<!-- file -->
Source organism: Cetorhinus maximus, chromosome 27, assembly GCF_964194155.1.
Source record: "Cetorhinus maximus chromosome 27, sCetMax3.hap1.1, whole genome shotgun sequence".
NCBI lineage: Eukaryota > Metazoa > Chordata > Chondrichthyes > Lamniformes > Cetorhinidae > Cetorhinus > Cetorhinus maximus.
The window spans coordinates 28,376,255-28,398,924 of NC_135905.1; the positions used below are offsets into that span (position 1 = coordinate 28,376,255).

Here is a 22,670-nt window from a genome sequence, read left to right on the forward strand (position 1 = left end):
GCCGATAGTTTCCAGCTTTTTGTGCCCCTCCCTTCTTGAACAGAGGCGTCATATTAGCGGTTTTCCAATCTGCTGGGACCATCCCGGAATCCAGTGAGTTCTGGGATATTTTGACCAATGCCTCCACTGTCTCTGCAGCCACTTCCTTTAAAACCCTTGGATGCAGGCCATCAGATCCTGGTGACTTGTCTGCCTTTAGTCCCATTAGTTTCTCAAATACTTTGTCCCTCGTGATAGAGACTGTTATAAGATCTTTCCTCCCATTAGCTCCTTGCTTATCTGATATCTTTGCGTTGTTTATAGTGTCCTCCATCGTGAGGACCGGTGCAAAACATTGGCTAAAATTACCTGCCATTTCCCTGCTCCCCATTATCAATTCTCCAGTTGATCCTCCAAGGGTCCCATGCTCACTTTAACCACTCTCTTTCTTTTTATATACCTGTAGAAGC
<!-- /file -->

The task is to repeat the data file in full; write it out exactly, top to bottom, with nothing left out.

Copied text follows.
Source organism: Cetorhinus maximus, chromosome 27, assembly GCF_964194155.1.
Source record: "Cetorhinus maximus chromosome 27, sCetMax3.hap1.1, whole genome shotgun sequence".
NCBI lineage: Eukaryota > Metazoa > Chordata > Chondrichthyes > Lamniformes > Cetorhinidae > Cetorhinus > Cetorhinus maximus.
The window spans coordinates 28,376,255-28,398,924 of NC_135905.1; the positions used below are offsets into that span (position 1 = coordinate 28,376,255).

Here is a 22,670-nt window from a genome sequence, read left to right on the forward strand (position 1 = left end):
GCCGATAGTTTCCAGCTTTTTGTGCCCCTCCCTTCTTGAACAGAGGCGTCATATTAGCGGTTTTCCAATCTGCTGGGACCATCCCGGAATCCAGTGAGTTCTGGGATATTTTGACCAATGCCTCCACTGTCTCTGCAGCCACTTCCTTTAAAACCCTTGGATGCAGGCCATCAGATCCTGGTGACTTGTCTGCCTTTAGTCCCATTAGTTTCTCAAATACTTTGTCCCTCGTGATAGAGACTGTTATAAGATCTTTCCTCCCATTAGCTCCTTGCTTATCTGATATCTTTGCGTTGTTTATAGTGTCCTCCATCGTGAGGACCGGTGCAAAACATTGGCTAAAATTACCTGCCATTTCCCTGCTCCCCATTATCAATTCTCCAGTTGATCCTCCAAGGGTCCCATGCTCACTTTAACCACTCTCTTTCTTTTTATATACCTGTAGAAGC